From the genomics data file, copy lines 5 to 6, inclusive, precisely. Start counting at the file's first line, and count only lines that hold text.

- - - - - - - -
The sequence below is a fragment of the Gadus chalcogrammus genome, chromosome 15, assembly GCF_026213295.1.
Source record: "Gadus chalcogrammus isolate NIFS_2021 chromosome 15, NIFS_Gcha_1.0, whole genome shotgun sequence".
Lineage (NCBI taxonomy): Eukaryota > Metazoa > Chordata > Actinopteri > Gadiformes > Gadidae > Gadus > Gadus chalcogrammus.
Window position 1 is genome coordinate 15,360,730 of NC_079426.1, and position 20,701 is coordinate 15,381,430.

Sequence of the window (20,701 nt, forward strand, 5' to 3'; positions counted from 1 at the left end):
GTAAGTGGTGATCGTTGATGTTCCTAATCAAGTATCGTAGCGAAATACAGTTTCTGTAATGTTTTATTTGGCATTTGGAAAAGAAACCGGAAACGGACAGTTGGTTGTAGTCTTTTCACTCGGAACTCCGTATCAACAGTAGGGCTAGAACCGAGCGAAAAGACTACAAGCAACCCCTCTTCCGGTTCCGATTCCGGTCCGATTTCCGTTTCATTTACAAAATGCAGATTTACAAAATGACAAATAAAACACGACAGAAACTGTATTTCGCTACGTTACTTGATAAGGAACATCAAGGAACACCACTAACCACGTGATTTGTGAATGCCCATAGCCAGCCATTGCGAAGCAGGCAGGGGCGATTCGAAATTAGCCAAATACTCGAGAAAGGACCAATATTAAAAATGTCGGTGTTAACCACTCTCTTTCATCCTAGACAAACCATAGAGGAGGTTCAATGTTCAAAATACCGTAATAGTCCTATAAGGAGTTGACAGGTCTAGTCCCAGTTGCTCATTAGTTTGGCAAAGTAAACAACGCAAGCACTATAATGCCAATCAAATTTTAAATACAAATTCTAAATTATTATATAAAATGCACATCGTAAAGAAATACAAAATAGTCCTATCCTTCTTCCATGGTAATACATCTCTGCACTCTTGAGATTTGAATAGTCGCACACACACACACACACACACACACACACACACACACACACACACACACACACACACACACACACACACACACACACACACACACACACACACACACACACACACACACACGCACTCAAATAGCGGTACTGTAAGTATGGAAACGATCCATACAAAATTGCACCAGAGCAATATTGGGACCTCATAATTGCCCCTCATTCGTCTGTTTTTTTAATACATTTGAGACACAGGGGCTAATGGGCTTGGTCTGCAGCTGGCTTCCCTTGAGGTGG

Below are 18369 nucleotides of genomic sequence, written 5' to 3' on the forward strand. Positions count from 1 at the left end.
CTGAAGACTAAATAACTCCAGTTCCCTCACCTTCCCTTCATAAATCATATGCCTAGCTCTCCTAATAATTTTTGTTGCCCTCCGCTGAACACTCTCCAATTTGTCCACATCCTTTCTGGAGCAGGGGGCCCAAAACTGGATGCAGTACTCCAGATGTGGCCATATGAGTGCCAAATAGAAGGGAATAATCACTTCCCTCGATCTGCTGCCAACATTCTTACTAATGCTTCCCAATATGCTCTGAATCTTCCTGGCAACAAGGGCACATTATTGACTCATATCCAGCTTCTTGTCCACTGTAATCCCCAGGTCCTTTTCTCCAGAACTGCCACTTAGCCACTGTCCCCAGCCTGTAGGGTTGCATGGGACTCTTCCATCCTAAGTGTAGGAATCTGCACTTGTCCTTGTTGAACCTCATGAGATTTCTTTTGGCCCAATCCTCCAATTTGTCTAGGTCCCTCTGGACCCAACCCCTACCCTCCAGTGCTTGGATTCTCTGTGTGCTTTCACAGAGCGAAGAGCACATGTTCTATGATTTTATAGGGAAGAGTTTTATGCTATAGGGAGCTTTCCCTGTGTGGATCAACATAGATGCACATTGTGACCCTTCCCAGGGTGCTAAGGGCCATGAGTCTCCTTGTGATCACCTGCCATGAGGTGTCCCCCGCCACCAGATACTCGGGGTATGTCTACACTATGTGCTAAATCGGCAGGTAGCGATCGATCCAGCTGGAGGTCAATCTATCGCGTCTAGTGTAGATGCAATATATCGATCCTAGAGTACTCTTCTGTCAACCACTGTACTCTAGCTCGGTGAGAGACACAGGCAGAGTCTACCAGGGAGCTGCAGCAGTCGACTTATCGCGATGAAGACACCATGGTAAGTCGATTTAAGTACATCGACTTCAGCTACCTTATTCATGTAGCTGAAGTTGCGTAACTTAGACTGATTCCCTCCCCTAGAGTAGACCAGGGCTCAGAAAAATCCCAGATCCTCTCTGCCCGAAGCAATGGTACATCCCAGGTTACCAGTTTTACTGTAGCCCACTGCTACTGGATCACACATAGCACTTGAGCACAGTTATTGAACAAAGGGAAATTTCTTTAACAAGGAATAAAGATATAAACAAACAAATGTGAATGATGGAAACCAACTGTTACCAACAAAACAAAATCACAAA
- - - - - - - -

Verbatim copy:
Sequence of the window (20,701 nt, forward strand, 5' to 3'; positions counted from 1 at the left end):
GTAAGTGGTGATCGTTGATGTTCCTAATCAAGTATCGTAGCGAAATACAGTTTCTGTAATGTTTTATTTGGCATTTGGAAAAGAAACCGGAAACGGACAGTTGGTTGTAGTCTTTTCACTCGGAACTCCGTATCAACAGTAGGGCTAGAACCGAGCGAAAAGACTACAAGCAACCCCTCTTCCGGTTCCGATTCCGGTCCGATTTCCGTTTCATTTACAAAATGCAGATTTACAAAATGACAAATAAAACACGACAGAAACTGTATTTCGCTACGTTACTTGATAAGGAACATCAAGGAACACCACTAACCACGTGATTTGTGAATGCCCATAGCCAGCCATTGCGAAGCAGGCAGGGGCGATTCGAAATTAGCCAAATACTCGAGAAAGGACCAATATTAAAAATGTCGGTGTTAACCACTCTCTTTCATCCTAGACAAACCATAGAGGAGGTTCAATGTTCAAAATACCGTAATAGTCCTATAAGGAGTTGACAGGTCTAGTCCCAGTTGCTCATTAGTTTGGCAAAGTAAACAACGCAAGCACTATAATGCCAATCAAATTTTAAATACAAATTCTAAATTATTATATAAAATGCACATCGTAAAGAAATACAAAATAGTCCTATCCTTCTTCCATGGTAATACATCTCTGCACTCTTGAGATTTGAATAGTCGCACACACACACACACACACACACACACACACACACACACACACACACACACACACACACACACACACACACACACACACACACACACACACACACACACACACACACACACGCACTCAAATAGCGGTACTGTAAGTATGGAAACGATCCATACAAAATTGCACCAGAGCAATATTGGGACCTCATAATTGCCCCTCATTCGTCTGTTTTTTTAATACATTTGAGACACAGGGGCTAATGGGCTTGGTCTGCAGCTGGCTTCCCTTGAGGTGG